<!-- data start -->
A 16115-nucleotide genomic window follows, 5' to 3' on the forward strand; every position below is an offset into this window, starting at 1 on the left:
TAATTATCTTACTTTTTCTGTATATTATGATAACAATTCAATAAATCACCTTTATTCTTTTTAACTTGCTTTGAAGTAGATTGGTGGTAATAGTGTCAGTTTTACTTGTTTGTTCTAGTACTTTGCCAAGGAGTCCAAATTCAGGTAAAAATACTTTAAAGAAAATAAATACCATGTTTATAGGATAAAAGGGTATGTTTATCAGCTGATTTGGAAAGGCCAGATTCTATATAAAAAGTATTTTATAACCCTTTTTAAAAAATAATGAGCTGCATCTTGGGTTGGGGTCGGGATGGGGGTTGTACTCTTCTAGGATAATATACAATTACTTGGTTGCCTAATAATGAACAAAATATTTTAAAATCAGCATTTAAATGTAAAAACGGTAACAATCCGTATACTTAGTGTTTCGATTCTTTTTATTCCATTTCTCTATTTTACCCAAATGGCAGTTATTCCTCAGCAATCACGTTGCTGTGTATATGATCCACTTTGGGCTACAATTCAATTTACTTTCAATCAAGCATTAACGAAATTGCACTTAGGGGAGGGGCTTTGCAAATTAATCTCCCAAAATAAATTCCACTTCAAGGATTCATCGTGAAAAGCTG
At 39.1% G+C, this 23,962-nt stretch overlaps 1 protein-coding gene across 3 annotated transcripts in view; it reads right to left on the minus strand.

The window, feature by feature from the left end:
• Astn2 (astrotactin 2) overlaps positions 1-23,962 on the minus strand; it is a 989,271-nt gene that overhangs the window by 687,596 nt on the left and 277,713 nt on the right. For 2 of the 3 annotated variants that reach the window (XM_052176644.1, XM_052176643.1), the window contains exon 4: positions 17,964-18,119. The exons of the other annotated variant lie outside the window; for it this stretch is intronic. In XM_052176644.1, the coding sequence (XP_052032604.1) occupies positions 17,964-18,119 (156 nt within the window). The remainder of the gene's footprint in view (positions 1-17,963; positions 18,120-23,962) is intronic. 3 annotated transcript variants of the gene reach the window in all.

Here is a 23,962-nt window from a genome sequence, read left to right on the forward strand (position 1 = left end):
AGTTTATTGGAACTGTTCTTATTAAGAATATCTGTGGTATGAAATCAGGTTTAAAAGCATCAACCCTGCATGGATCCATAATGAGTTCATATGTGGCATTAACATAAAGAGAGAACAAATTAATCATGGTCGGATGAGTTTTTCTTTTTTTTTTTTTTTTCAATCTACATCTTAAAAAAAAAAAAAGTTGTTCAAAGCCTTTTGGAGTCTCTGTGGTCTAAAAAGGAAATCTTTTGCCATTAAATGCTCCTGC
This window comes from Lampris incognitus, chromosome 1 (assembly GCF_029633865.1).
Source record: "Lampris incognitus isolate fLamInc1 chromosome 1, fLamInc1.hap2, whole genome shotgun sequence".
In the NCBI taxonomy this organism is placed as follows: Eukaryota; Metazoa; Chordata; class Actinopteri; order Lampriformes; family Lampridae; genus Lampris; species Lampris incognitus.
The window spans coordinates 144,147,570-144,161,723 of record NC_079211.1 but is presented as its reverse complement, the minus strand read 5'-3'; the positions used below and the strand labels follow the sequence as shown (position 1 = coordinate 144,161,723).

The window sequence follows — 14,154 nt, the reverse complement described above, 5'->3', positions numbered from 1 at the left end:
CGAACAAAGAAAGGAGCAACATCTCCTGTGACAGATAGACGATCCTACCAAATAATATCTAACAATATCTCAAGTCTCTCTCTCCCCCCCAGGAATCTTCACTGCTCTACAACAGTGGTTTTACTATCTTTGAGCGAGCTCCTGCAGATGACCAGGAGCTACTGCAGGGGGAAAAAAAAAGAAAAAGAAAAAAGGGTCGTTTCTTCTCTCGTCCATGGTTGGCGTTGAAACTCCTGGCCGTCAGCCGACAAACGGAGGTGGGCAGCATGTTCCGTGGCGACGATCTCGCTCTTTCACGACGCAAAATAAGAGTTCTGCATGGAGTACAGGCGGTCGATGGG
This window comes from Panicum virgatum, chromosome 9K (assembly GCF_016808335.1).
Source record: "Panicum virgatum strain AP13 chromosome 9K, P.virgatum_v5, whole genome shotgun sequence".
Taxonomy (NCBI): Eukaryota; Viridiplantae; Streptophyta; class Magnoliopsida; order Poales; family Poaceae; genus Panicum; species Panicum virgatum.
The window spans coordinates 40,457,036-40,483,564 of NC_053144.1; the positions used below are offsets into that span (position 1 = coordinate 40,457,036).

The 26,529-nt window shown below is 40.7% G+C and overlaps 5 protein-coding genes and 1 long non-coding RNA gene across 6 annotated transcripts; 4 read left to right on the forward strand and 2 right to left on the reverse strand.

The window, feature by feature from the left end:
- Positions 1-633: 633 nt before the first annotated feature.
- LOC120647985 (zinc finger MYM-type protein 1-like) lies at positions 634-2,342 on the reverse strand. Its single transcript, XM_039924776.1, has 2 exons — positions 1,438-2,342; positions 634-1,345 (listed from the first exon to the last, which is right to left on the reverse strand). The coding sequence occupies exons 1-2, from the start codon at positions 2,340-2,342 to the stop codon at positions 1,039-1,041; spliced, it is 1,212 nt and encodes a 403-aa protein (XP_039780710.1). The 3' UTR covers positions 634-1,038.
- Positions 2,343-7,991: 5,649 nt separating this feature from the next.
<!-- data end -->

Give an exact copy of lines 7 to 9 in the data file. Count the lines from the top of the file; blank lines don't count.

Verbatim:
AGTTTATTGGAACTGTTCTTATTAAGAATATCTGTGGTATGAAATCAGGTTTAAAAGCATCAACCCTGCATGGATCCATAATGAGTTCATATGTGGCATTAACATAAAGAGAGAACAAATTAATCATGGTCGGATGAGTTTTTCTTTTTTTTTTTTTTTTCAATCTACATCTTAAAAAAAAAAAAAGTTGTTCAAAGCCTTTTGGAGTCTCTGTGGTCTAAAAAGGAAATCTTTTGCCATTAAATGCTCCTGC
This window comes from Lampris incognitus, chromosome 1 (assembly GCF_029633865.1).
Source record: "Lampris incognitus isolate fLamInc1 chromosome 1, fLamInc1.hap2, whole genome shotgun sequence".